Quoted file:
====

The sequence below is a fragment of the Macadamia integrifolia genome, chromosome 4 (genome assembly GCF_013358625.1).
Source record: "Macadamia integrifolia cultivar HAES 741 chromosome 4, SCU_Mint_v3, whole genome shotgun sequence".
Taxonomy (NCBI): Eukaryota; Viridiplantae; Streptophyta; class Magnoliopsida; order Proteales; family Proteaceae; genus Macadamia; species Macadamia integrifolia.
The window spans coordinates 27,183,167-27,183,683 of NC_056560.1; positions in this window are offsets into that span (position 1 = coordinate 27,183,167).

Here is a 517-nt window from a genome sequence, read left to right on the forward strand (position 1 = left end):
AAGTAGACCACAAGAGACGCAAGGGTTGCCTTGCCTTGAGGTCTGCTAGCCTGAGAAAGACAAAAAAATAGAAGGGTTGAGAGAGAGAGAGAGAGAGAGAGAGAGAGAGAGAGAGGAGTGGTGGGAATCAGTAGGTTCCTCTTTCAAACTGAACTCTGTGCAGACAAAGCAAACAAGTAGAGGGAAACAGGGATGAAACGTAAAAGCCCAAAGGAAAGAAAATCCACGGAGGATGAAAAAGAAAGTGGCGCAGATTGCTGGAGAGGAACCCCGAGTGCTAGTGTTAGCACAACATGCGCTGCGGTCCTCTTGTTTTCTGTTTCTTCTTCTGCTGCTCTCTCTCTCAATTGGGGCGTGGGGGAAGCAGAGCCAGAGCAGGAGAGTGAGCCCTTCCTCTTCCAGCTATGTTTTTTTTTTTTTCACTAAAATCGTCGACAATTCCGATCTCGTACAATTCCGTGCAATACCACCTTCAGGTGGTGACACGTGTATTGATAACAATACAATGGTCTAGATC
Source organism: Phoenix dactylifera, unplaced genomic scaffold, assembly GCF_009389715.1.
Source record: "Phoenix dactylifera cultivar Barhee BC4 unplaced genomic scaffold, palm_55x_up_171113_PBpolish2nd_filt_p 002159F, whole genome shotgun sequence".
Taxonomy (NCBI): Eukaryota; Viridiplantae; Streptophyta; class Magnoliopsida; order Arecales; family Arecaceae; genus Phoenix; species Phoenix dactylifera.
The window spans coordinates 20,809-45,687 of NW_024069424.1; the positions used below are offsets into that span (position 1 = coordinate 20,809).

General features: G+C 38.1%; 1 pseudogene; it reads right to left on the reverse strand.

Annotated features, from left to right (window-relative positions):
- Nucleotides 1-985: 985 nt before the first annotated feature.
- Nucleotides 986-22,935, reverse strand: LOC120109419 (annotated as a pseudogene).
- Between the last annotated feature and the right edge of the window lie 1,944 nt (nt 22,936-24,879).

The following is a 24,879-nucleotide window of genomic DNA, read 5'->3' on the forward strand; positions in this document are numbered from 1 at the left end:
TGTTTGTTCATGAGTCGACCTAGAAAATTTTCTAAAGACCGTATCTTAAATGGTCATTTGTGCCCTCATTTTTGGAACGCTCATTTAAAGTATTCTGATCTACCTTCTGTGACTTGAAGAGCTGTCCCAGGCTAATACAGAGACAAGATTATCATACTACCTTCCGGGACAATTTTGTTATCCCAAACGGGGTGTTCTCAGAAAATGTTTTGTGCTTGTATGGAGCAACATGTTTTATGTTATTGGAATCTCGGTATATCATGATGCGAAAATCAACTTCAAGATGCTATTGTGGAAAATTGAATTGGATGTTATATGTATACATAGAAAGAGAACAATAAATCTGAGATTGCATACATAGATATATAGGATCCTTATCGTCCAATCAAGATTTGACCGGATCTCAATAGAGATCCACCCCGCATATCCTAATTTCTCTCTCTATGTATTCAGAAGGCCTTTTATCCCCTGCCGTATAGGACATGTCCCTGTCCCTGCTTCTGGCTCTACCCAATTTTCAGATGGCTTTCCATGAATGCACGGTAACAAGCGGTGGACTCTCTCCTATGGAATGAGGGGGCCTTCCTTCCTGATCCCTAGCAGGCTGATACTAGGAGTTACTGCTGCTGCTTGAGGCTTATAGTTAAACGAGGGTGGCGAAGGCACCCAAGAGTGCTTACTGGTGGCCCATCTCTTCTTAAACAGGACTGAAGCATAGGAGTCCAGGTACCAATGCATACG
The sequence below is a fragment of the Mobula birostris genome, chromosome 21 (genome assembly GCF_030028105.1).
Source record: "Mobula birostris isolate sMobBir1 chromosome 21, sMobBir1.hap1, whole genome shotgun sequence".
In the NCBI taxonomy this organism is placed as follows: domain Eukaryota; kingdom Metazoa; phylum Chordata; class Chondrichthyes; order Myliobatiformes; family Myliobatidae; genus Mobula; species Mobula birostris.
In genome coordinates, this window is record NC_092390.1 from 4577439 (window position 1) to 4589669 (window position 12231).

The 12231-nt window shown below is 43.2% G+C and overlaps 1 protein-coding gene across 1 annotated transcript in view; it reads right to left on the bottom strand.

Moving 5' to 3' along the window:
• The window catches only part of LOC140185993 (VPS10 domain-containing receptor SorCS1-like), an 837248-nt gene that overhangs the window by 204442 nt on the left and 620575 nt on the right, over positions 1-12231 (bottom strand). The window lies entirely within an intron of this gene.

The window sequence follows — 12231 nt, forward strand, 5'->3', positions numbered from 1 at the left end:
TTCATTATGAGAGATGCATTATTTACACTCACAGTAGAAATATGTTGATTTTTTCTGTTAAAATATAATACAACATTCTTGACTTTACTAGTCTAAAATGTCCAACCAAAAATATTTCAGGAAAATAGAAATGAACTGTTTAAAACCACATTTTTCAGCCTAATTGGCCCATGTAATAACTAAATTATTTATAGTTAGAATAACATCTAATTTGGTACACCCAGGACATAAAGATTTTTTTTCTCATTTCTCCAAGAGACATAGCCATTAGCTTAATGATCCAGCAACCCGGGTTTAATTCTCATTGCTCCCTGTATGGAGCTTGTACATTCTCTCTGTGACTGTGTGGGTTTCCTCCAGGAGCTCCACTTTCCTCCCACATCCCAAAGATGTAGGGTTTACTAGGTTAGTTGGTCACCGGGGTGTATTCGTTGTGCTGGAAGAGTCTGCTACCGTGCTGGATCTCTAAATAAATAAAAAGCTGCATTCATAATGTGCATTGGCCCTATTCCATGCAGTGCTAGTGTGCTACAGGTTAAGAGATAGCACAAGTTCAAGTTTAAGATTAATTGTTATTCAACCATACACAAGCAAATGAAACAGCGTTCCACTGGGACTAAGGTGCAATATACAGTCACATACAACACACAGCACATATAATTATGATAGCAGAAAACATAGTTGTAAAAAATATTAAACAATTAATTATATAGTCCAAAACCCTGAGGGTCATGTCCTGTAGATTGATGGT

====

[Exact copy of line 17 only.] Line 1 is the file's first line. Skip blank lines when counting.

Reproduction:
TGTTTGTTCATGAGTCGACCTAGAAAATTTTCTAAAGACCGTATCTTAAATGGTCATTTGTGCCCTCATTTTTGGAACGCTCATTTAAAGTATTCTGATCTACCTTCTGTGACTTGAAGAGCTGTCCCAGGCTAATACAGAGACAAGATTATCATACTACCTTCCGGGACAATTTTGTTATCCCAAACGGGGTGTTCTCAGAAAATGTTTTGTGCTTGTATGGAGCAACATGTTTTATGTTATTGGAATCTCGGTATATCATGATGCGAAAATCAACTTCAAGATGCTATTGTGGAAAATTGAATTGGATGTTATATGTATACATAGAAAGAGAACAATAAATCTGAGATTGCATACATAGATATATAGGATCCTTATCGTCCAATCAAGATTTGACCGGATCTCAATAGAGATCCACCCCGCATATCCTAATTTCTCTCTCTATGTATTCAGAAGGCCTTTTATCCCCTGCCGTATAGGACATGTCCCTGTCCCTGCTTCTGGCTCTACCCAATTTTCAGATGGCTTTCCATGAATGCACGGTAACAAGCGGTGGACTCTCTCCTATGGAATGAGGGGGCCTTCCTTCCTGATCCCTAGCAGGCTGATACTAGGAGTTACTGCTGCTGCTTGAGGCTTATAGTTAAACGAGGGTGGCGAAGGCACCCAAGAGTGCTTACTGGTGGCCCATCTCTTCTTAAACAGGACTGAAGCATAGGAGTCCAGGTACCAATGCATACG